By: Aleaha Reneé
This article is part of the Summer 2021 Magazine Issue Series. Read the full issue here.
Cracking the Code
To everyone who began reading this article because they thought it has something to do with information technology, you are unfortunately in the wrong place. Code-switching has nothing to do with keypads, locks or binary code but does, however, have to do with the discrimination and prejudice that is encoded in America’s DNA.
According to “The Costs of Code-Switching,” an article published by Harvard Business Review, the art of code-switching “…involves adjusting one’s style of speech, appearance, behavior, and expression in ways that will optimize the comfort of others in exchange for fair treatment, quality service, and employment opportunities.” Many minority groups find themselves code-switching on a regular basis, at times compromising their pride in their culture and people.
When it comes to the Black community, code-switching involves shifting one’s speech pattern from AAVE to “proper” English. For example, in Ebonics, the phrase “you’re better than me” doesn’t actually mean the sender believes the receiver is superior to them; it means they believe that person to be naïve or a pushover. Someone who is fluent in code-switching might choose to say, “I don’t think the outcome of that situation was in your favor.”
Senior finance major Jada Carter can’t recall when she learned to code-switch; it was always just a part of her life. “Growing up, I knew what [code-switching] was from seeing my mom do it,” she said. “I feel like in the Black community, we are taught to learn how to code-switch for other people to feel comfortable around us and for us to be accepted in other cultures.”
One prominent example of code-switching made national headlines when former President Barack Obama visited the 2012 U.S. Olympic men’s basketball locker room. Many people noticed the stark difference between how the President greeted a white assistant coach from the way he greeted NBA basketball player Kevin Durant. On one hand, Obama greeted the assistant coach with a traditional handshake and then Durant with what can only be described as a “bro hug.” President Obama’s decision to not dapp up the asst. coach can also be considered a form of code-switching.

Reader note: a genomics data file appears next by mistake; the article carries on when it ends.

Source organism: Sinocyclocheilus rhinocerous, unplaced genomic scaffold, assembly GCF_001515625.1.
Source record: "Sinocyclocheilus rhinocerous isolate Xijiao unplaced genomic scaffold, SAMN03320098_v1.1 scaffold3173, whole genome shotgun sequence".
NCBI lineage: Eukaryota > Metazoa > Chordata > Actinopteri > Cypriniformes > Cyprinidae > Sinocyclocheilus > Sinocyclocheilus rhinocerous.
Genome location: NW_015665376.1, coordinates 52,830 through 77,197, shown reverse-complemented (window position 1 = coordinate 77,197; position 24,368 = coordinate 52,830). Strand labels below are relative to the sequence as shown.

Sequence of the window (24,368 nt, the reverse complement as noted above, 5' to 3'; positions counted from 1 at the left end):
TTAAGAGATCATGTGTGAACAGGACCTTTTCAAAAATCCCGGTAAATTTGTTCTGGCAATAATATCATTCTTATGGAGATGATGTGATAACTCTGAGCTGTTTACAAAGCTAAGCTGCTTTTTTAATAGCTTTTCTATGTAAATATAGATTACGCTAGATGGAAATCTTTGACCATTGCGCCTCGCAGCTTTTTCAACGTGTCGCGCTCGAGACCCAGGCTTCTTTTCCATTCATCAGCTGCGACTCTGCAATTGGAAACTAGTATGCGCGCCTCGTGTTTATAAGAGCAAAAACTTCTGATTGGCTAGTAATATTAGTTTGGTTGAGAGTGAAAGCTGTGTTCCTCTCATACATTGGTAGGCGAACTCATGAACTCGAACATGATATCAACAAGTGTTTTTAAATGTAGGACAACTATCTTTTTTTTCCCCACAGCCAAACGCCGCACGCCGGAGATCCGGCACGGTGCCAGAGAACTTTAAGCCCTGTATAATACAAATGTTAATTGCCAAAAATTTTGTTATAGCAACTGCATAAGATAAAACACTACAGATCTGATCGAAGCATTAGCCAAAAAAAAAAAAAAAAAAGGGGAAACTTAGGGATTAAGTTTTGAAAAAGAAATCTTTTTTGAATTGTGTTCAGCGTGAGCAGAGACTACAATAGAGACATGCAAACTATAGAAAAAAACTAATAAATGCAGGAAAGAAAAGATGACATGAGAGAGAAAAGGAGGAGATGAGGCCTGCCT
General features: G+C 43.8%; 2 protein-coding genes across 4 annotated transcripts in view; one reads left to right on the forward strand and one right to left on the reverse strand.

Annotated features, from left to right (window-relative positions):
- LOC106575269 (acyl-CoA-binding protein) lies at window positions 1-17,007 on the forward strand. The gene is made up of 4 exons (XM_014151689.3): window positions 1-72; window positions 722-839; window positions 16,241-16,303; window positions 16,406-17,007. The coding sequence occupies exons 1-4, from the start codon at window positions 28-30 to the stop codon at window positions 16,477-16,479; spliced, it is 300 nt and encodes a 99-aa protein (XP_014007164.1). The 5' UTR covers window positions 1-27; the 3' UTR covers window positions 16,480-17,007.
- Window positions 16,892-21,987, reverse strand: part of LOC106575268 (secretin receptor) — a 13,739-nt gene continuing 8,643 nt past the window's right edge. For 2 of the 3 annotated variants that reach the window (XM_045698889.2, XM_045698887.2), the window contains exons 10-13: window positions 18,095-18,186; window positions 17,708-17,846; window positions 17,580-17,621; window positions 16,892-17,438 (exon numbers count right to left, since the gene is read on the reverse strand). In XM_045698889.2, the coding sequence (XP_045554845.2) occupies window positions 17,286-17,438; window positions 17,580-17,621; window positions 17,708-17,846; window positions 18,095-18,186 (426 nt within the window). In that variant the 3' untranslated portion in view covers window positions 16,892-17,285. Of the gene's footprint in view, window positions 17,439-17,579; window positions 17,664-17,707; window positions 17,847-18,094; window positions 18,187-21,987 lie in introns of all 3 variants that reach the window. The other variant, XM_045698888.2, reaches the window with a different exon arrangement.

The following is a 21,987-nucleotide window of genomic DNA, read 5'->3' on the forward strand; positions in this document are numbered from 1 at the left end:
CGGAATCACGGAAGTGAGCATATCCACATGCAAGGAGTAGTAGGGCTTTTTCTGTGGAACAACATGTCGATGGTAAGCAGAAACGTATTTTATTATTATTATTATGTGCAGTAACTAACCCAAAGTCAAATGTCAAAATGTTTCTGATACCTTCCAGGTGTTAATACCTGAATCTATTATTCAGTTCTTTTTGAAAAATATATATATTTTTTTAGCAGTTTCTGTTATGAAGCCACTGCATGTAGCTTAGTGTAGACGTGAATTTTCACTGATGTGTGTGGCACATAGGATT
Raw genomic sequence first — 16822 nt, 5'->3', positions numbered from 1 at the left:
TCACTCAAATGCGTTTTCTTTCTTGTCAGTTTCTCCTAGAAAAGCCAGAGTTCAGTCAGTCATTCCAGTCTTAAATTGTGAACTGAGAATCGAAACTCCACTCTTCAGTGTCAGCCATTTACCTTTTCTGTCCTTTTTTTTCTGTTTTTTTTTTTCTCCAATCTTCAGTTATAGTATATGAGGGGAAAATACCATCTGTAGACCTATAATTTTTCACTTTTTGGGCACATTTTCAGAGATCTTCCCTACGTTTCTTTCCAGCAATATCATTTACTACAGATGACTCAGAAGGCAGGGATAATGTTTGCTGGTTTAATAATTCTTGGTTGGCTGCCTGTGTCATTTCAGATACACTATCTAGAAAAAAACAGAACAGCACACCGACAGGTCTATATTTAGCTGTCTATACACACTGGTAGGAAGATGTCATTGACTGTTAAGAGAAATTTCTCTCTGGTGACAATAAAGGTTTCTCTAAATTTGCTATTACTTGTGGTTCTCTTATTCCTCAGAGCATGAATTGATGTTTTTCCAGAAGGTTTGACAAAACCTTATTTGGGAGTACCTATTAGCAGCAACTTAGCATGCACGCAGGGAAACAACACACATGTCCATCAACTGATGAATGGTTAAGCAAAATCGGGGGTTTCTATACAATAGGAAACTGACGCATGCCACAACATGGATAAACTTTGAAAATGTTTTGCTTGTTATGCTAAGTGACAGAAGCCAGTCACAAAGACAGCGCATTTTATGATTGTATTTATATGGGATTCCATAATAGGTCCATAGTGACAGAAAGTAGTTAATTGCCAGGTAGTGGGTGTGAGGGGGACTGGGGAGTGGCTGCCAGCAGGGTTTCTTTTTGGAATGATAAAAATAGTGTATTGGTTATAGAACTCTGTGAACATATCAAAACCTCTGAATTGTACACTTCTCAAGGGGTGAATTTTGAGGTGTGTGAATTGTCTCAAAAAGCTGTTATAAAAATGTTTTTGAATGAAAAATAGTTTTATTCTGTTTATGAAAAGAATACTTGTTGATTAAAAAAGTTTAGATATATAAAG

“I feel like because we have to code-switch, we are not being our true selves,” said Michigan State University senior and packaging major Larnye Greene. “We can’t talk how we normally talk or express ourselves how we really want to. We code-switch so that we can make ourselves seem acceptable to society, when that is not who we really are or what our culture really is.” Greene views code-switching as professionally beneficial, but limiting, seeing that it has been something the Black community has been forced to adopt throughout American history.
More often than not, code-switching occurs in professional spaces. This can include at a place of work, while on the phone with banks, or even conversing with neighbors. Individuals usually choose to code-switch in order to separate themselves from negative stereotypes that surround their race or culture. “It makes me sound smarter and other people comfortable,” Carter said. “When I talk normal, I feel like people don’t take me as seriously.”